A large metropolitan Local Government Area needed to review the mix of services it delivered as part of its strategic planning process. It sought the input of local residents in creating an optimised mix of services that aligned with community needs and aspirations.
The City needed a technique that would enhance its understanding of a series of key service areas affecting resident perceptions of the quality of life in the area. When traditional qualitative methods failed to deliver the level of detail required, the City contacted Research Solutions to discuss the suitability of using the modelfor their purposes.
The model is a flexible trade-off technique that would provide the City with the necessary detail. It would reveal the services residents valued most highly, the level at which they should be delivered and where residents were willing to compromise.
The study began with a suite of workshops with Council staff and the Senior Executive Team to identify the issues and develop the trade-off grids. The outcome of the workshops was a decision to undertake a two-grid process, one focused on capital expenditure and the other dealing with services, facilities and programs. Areas addressed included:
- road networks,
- public transport,
- sewage and storm water management,
- drinking water supply and the resuse of waste water,
- metropolitan greenways,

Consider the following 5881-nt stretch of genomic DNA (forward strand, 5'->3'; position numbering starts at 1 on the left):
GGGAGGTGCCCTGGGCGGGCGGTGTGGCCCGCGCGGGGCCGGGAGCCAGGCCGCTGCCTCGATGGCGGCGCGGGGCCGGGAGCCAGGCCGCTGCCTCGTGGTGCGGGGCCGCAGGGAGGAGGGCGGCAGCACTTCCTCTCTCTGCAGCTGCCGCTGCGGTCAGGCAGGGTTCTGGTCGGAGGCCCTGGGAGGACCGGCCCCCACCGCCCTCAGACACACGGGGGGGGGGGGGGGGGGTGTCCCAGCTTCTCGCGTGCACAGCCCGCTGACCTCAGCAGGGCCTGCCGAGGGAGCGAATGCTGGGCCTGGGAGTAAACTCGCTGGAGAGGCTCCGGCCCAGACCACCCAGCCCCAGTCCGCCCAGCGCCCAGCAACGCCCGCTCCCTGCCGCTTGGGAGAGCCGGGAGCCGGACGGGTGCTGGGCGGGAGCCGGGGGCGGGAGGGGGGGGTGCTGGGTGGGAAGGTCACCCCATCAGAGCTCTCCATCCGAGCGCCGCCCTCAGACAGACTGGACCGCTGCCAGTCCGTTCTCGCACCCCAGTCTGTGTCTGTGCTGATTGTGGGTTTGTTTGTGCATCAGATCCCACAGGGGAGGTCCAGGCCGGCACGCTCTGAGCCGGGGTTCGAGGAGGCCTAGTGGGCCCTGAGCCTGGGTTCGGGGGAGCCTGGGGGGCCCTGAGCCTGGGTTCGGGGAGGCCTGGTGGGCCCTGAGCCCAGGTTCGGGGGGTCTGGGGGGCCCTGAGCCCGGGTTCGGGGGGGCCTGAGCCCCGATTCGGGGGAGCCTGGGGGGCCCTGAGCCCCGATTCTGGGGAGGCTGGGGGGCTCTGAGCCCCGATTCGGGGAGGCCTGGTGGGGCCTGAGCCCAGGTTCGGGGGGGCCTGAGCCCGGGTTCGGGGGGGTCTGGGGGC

- festivals and events,
- heritage preservation and
- access to waterways.
This survey is usually delivered online however in this instance the grids were delivered through a face-to-face survey of 300 local residents.
The research presented a strong case for the City to consider increasing expenditure to improve services and facilities. Overall satisfaction levels increased dramatically at recommended levels of increased expenditure. The study also showed reasonably strong support for a rate increase to contribute to this expenditure.
A critical issue identified by the trade-off analysis was a focus on water. In this local government area, water conservation measures, the reuse of waste water and the health of the City’s waterways all emerged as higher priorities than “roads and rubbish”. The study clearly demonstrated that residents were prepared to “trade off” higher levels of service in some traditional service areas for improved water management.